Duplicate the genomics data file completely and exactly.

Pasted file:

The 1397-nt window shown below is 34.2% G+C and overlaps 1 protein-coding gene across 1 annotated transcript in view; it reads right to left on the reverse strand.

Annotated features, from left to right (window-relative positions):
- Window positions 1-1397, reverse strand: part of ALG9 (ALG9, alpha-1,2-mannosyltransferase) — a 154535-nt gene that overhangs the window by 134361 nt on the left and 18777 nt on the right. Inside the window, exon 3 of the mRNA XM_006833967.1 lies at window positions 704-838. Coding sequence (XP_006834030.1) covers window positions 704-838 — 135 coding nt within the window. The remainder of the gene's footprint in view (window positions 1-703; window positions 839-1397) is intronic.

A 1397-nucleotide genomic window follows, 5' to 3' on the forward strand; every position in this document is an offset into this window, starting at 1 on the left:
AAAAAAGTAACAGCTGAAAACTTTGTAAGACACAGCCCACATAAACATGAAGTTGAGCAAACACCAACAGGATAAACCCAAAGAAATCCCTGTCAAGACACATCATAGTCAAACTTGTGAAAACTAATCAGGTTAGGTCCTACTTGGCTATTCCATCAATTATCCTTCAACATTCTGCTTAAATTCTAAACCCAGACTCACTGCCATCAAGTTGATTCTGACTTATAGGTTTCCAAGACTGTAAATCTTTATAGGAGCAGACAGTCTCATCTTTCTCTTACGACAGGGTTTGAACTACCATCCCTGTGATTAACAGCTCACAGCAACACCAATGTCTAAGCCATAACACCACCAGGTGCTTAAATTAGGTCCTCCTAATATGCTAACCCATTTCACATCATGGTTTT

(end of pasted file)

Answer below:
The 1397-nt window shown below is 34.2% G+C and overlaps 1 protein-coding gene across 1 annotated transcript in view; it reads right to left on the reverse strand.

Annotated features, from left to right (window-relative positions):
- Window positions 1-1397, reverse strand: part of ALG9 (ALG9, alpha-1,2-mannosyltransferase) — a 154535-nt gene that overhangs the window by 134361 nt on the left and 18777 nt on the right. Inside the window, exon 3 of the mRNA XM_006833967.1 lies at window positions 704-838. Coding sequence (XP_006834030.1) covers window positions 704-838 — 135 coding nt within the window. The remainder of the gene's footprint in view (window positions 1-703; window positions 839-1397) is intronic.

A 1397-nucleotide genomic window follows, 5' to 3' on the forward strand; every position in this document is an offset into this window, starting at 1 on the left:
AAAAAAGTAACAGCTGAAAACTTTGTAAGACACAGCCCACATAAACATGAAGTTGAGCAAACACCAACAGGATAAACCCAAAGAAATCCCTGTCAAGACACATCATAGTCAAACTTGTGAAAACTAATCAGGTTAGGTCCTACTTGGCTATTCCATCAATTATCCTTCAACATTCTGCTTAAATTCTAAACCCAGACTCACTGCCATCAAGTTGATTCTGACTTATAGGTTTCCAAGACTGTAAATCTTTATAGGAGCAGACAGTCTCATCTTTCTCTTACGACAGGGTTTGAACTACCATCCCTGTGATTAACAGCTCACAGCAACACCAATGTCTAAGCCATAACACCACCAGGTGCTTAAATTAGGTCCTCCTAATATGCTAACCCATTTCACATCATGGTTTT